AUGUSTA, Ga. – While it looks like COVID-19 cases are falling in the country, top health officials are worried new strains will lead to another surge.
Some experts in the two-state region believe the U.K. variant will become the most dominant in Georgia and South Carolina.
Among them is Georgia Coastal Health District Director Dr. Lawton Davis.
“Viruses always change,” Davis said. “That’s the reason we have to get a flu shot every year, is because the flu viruses change.”
Davis said it isn’t surprising that the coronavirus has changed. But he said what is unusual is that it has gotten stronger. Viruses typically get weaker with time. But he said these new variants are much more contagious and may even be more deadly.
There are more than 1,500 cases of the U.K. strain nationwide; 79 of them in Georgia, and only one is in South Carolina.
Georgia Coastal Health District Director Dr. Lawton Davis says in just a matter of months, a coronavirus variant from the United Kingdom – also known as B.1.1.7 – could become the dominant strain in Georgia and South Carolina.
“We know it’s in Lowcountry South Carolina. We know it’s in Georgia,” Dr. Davis said. “You may as well assume that it’s here, and it’s spreading.”
While new variants may be spreading, Dr. Davis says the current vaccines are still effective against them. He says they were developed in a way that should still allow them to defend against different versions of the virus.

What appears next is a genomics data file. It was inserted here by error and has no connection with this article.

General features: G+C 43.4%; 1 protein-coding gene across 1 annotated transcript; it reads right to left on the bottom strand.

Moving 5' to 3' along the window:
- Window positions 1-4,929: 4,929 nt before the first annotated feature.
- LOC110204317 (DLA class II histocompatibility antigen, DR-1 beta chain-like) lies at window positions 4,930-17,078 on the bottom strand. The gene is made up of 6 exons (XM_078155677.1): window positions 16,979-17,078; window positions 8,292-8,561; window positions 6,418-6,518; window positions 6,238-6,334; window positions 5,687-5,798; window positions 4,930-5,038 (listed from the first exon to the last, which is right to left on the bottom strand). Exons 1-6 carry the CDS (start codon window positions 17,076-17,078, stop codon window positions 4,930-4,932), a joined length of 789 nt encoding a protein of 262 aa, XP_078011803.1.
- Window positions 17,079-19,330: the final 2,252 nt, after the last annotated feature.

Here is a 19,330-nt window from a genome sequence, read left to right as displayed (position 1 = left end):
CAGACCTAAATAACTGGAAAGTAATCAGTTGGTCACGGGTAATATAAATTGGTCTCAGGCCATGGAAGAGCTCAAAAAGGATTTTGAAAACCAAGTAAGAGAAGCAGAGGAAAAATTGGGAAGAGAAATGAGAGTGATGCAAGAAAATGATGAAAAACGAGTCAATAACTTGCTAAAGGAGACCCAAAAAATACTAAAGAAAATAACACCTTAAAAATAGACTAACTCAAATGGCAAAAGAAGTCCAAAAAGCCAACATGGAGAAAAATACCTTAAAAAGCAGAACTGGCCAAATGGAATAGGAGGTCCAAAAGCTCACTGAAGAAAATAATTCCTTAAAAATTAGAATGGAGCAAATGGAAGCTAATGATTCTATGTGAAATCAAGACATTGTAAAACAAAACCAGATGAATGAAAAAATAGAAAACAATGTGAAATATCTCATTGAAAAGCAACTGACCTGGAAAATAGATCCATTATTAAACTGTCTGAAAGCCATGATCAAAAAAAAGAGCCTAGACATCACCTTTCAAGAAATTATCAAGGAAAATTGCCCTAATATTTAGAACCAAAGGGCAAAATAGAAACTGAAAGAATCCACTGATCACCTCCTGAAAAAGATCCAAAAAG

“Meaning, if the spike protein or the virus changes enough,” Dr. Davis said, “you don’t have to go back to square one.”
Davis said the COVID vaccine could end up being much like the flu. That means we could be getting a COVID vaccine every six months to a year, for years to come.
“You just need to assume that it’s here, and it’s probably here to stay,” he said.
Experts including Fauci and Centers for Disease Control and Prevention Director Dr. Rochelle Walensky say the downward trend in coronavirus cases could reverse if new variants take hold.
The problem, as experts see it, is that the U.S. has been slow to ramp up a rigorous genetic surveillance system for tracking the variants’ spread and measuring how much of a foothold they have gained here.
“The fact of the matter is we’re kind of in the dark,” said Dr. Diane Griffin, who studies infectious diseases at Johns Hopkins University. She said the variants are “probably widespread even if we don’t know it.”